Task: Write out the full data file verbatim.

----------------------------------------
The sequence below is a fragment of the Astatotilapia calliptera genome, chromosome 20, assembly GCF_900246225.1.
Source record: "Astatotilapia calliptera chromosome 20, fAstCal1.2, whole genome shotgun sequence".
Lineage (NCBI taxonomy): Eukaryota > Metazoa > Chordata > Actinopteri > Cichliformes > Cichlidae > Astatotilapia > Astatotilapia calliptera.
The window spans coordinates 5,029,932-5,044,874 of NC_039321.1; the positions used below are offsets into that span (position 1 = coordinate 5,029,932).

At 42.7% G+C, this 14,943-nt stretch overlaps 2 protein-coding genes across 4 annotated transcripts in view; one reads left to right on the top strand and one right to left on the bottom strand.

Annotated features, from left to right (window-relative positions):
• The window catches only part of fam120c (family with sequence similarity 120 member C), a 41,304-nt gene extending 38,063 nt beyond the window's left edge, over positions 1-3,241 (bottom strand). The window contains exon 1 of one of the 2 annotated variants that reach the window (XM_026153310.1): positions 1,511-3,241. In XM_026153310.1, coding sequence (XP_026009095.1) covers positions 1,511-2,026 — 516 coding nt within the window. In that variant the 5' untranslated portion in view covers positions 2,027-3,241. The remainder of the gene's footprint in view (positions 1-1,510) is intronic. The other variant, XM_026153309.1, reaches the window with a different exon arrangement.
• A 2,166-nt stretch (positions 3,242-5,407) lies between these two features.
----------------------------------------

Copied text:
The sequence below is a fragment of the Astatotilapia calliptera genome, chromosome 20, assembly GCF_900246225.1.
Source record: "Astatotilapia calliptera chromosome 20, fAstCal1.2, whole genome shotgun sequence".
Lineage (NCBI taxonomy): Eukaryota > Metazoa > Chordata > Actinopteri > Cichliformes > Cichlidae > Astatotilapia > Astatotilapia calliptera.
The window spans coordinates 5,029,932-5,044,874 of NC_039321.1; the positions used below are offsets into that span (position 1 = coordinate 5,029,932).

At 42.7% G+C, this 14,943-nt stretch overlaps 2 protein-coding genes across 4 annotated transcripts in view; one reads left to right on the top strand and one right to left on the bottom strand.

Annotated features, from left to right (window-relative positions):
• The window catches only part of fam120c (family with sequence similarity 120 member C), a 41,304-nt gene extending 38,063 nt beyond the window's left edge, over positions 1-3,241 (bottom strand). The window contains exon 1 of one of the 2 annotated variants that reach the window (XM_026153310.1): positions 1,511-3,241. In XM_026153310.1, coding sequence (XP_026009095.1) covers positions 1,511-2,026 — 516 coding nt within the window. In that variant the 5' untranslated portion in view covers positions 2,027-3,241. The remainder of the gene's footprint in view (positions 1-1,510) is intronic. The other variant, XM_026153309.1, reaches the window with a different exon arrangement.
• A 2,166-nt stretch (positions 3,242-5,407) lies between these two features.